4 Ways to Increase Contact Center Agent Productivity

August 22, 2018 Scott Yelton

My favorite definition of productivity is “the effectiveness of effort”. In my humble opinion, volume of work doesn’t directly correlate with productivity. Instead, it should really be measured by the quality of output, the customer experience and the effectiveness of transactions.

Coincidentally, when it comes to contact centers, many of the tools used to measure performance and productivity are heavily focused on volume of activity, metrics such as the number of customer interactions, the amount of time a rep is idle, how often an agent is available, missed calls, you get the gist.

So, how do you shift the evaluation to more qualitative measures?

Well, there are several ways to do just that using contact center tools available in the industry today.

Musician recording music

1. Call recordings

“This call is being recorded for quality assurance”. We’re all accustomed to hearing that when contacting a service provider for support. Universally, people act quite a bit differently when they are aware they’re being recorded, especially employees. Call recording provides a simple way to ensure your call center is performing at the highest level. With most cloud-based Contact Center as a Service (CCaaS) solutions, calls can be recorded automatically, and recordings can be accessed online for agents to listen to.  Much like musicians that record and listen to a song multiple times before making the final cut, employees are often their own worst critics when hearing calls played back, resulting in the desire to improve their own performance.

2. Monitor, whisper, barge-in

Contact center managers now have the ability to be front and center, fine‑tuning agent‑customer interactions. Supervisors can listen in on random calls without the agent or the customer’s knowledge. An even more instrumental capability, is something called the whisper feature, which allows managers to talk directly to agents privately during calls without the customer knowing a supervisor is even on the line. If things do get heated, the barge-in feature is clutch, allowing supervisors to enter two-way audio conversations to speak directly to both parties.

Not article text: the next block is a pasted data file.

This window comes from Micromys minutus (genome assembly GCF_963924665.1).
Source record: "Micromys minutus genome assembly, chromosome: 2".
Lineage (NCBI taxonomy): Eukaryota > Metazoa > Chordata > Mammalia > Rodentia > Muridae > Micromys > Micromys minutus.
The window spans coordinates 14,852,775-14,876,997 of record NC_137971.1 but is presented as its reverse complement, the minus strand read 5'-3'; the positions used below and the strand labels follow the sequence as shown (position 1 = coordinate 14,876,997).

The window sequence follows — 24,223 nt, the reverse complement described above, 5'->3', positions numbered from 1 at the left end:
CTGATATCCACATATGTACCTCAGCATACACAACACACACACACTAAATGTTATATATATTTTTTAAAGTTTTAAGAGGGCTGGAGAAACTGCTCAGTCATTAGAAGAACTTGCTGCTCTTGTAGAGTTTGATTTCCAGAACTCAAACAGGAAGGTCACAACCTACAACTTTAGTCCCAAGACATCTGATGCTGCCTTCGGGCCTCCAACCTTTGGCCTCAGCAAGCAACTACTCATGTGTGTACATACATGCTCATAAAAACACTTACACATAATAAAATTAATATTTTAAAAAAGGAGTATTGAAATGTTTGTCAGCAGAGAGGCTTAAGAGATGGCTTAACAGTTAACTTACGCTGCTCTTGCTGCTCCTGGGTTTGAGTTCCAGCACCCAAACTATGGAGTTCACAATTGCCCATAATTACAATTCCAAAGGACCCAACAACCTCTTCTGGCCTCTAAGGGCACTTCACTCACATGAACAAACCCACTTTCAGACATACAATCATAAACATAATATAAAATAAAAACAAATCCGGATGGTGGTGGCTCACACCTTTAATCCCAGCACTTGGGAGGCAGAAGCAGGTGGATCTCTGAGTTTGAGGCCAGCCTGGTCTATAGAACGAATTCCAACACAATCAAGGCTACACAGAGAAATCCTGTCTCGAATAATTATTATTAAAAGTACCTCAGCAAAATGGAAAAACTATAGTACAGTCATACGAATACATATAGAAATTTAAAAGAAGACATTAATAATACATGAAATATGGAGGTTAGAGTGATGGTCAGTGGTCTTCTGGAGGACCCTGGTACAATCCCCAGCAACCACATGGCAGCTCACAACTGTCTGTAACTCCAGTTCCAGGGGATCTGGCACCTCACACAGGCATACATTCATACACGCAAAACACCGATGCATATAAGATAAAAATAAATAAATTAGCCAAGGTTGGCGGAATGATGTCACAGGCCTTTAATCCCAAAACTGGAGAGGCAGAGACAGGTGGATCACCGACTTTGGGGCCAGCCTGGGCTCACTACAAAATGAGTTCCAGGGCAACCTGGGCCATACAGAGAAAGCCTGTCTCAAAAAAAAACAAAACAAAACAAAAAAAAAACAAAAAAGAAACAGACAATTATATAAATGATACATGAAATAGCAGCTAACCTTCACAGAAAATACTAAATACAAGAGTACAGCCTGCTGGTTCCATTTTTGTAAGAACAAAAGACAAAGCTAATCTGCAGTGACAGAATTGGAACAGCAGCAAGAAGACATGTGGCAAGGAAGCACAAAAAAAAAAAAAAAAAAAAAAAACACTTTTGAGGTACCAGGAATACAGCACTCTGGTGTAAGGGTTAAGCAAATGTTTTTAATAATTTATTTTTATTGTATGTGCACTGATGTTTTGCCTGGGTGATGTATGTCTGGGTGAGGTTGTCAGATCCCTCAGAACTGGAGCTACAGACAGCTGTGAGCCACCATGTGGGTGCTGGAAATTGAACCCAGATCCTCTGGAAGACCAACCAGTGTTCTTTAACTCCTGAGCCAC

3. Mobility

When thinking about contact centers, most people think of big office buildings with open cubes and high noise levels.  While this can provide a great environment to supervise and monitor physical activity, it’s not always optimal for productivity. Enabling the option for agents to work from home or other locations allows you to recruit the best talent across the globe and enable more time zones to be covered without the cost of remote offices.  Many people today work more productively from home or locations where they can get into their “zone” and have a conversation with a customer without interruption.

4. Awareness

Finally, and something that is often overlooked, is the commitment to increase your agent’s awareness of their personal impact on the reputation and success of your business. Share your business plans and results from your CSAT (customer satisfaction) surveys with them.  Get them involved more deeply in business reviews with large clients so they feel more integrated into the business and understand they are a key part of it.  Engagement, paired with the right underlying technologies, can go a long way to increasing productivity and your bottom line.

The post 4 Ways to Increase Contact Center Agent Productivity appeared first on Windstream Enterprise.


About the Author

Scott Yelton

Scott Yelton is head of product management for OfficeSuite UC® at Windstream Enterprise, where he is responsible for management of growth and lifecycle for the company’s leading UCaaS solution. He has over 21 years of experience in the telecommunications industry. Prior to Windstream, Scott was the Director of Product Development and Strategy for both Earthlink and Deltacom, where he had also led sales Engineering. He began his career in telecom in sales and sales management roles for Sprint and BTI Communications. Scott is a graduate of Appalachian State University with a degree in marketing and management.

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